Go backBack to selection

“Light a Candle for My Guardian Angel So Nothing Bad Happens”: Theodore Collatos and Carolina Monnerat on Their Portrait of Trans Lives in Struggle, Queen of Lapa

Queen of Lapa

With nearly 20 credits as a director and as many as an editor, Theodore Collatos has been quietly making documentaries and narratives to critical acclaim for the last decade, often collaborating with his wife, former professional dancer Carolina Monnerat, as producer and actor. For Collatos’ sixth feature, and first with Monnerat as co-director, they returned to Monnerat’s native city of Rio for an intimate and revealing look at an underground cultural icon. Queen of Lapa, named for a district renowned for its sex trade, devotes its focus to the late Luana Muniz, a trans-rights advocate, founder of Luana’s House (a former hotel known as a haven for runaway trans teens and new sex workers), and paragon of Rio’s drag, burlesque and cabaret scenes. Granted unprecedented access to Luana’s House and its residents, Collatos and Monnerat present a compelling portrait of struggle, pride, and community. On the eve of their film’s premiere at the Maryland Film Festival this weekend, I spoke to them about their aesthetics, their process, and the political relevance of their subject.

Filmmaker: Rewatching your short film Time, I notice that you seem to use the same fly-on-the-wall remote view of the proceedings as you do in Queen of Lapa. Why in Queen of Lapa did you choose not to engage with your subject through interviews?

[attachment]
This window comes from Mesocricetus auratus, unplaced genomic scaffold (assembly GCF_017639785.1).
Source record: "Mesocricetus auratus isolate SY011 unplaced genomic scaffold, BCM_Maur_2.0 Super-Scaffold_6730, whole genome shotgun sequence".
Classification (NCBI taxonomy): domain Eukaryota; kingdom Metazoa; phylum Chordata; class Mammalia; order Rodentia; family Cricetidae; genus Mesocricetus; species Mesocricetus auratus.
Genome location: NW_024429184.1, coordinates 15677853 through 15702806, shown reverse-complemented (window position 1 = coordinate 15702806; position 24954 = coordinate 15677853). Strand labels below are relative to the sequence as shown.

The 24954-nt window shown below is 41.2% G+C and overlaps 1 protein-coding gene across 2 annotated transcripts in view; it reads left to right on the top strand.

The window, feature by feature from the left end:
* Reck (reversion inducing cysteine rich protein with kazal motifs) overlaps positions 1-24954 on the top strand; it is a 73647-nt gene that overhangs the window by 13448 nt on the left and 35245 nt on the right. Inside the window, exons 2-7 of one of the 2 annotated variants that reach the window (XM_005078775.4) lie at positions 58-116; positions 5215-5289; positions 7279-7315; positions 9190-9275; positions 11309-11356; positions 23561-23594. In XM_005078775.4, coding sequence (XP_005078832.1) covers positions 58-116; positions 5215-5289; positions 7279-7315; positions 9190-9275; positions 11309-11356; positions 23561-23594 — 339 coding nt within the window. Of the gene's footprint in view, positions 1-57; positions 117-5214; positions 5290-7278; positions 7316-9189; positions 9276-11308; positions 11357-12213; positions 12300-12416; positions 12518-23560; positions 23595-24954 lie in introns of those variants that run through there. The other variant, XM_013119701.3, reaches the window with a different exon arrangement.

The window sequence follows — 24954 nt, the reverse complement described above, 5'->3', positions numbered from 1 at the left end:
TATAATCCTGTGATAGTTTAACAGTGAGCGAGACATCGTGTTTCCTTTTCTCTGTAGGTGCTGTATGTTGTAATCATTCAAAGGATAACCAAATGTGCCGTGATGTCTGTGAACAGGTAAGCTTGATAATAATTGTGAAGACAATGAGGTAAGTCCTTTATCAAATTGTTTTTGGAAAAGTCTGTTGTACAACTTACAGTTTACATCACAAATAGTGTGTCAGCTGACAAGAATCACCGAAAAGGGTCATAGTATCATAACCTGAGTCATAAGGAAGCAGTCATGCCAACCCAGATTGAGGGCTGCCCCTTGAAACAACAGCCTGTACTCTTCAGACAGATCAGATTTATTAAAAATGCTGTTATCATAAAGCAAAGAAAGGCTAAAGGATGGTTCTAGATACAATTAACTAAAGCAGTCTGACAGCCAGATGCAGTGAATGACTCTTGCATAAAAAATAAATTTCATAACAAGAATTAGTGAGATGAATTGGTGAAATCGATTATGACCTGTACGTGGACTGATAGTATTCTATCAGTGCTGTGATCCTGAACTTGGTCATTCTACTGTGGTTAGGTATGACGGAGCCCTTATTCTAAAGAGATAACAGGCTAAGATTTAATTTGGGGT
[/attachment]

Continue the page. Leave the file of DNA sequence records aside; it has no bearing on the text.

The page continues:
Collatos: It’s intrusive to ask a question. Do you talk or do you listen? You’re going to get more information if you listen. A lot of the stuff we’ve done is with real people, not actors. So even if we’re doing a drama, you’re dealing with someone who’s not the most seasoned actor, so if you give them space to feel comfortable, then they can give, and you’re getting takes from them anyways. In the end you decide what’s best, but you’re not manipulating anything.

Monnerat: And there’s another layer to it as well I think, in this case, because Teddy doesn’t fluently speak Portuguese. He was the camera, I was the sound operator. So it was interesting for me to see what he was choosing to shoot and why, because he probably didn’t always understand exactly what they were saying and what was going on. That adds another layer of subliminal perspective. It was also a little scary at first.

Filmmaker: It’s a creative decision that has an effect. Asking a direct question changes what your subjects choose to share with you, what they willingly will show of themselves.

Collatos: Right, I was responding to the energy of what was in the room, the spirit of the conversation, and more the subtext than the text. Sometimes I can feel where to go, and if things are getting tense, I’m not necessarily going to stop filming or necessarily feel the same tension, which I think benefited the film.

Filmmaker: You have the same aesthetic in Time, where you choose not to go into the cell with the staged inmates, but because the viewer doesn’t know it’s staged, you impose this view on the audience in a way that implies you are limited to watching what naturally happens behind these bars, just beyond reach, and you couldn’t manipulate those subjects if you tried.

Collatos: Well, who are we to say what the situation is?

Filmmaker: Right, and people will invariably not give you the same thing if you attempt to control them or ask that they repeat something they did naturally, if you try to get a better take out of them. If you try to provoke or interrogate or direct them, it’s not the same as them just living their life and you being there on the periphery of that.

Collatos: All of these are choices. Time has elements that are directed, because it’s shot in a real jail, but it wasn’t functional. So there’s documentary elements, and it’s presented as a documentary, but it’s not traditional. All those people had been in jail, but they were placed in those cells. One of those guys we just pulled in off the street because someone didn’t show up. We put them there. Some of the conversations were orchestrated, but I wouldn’t say directed.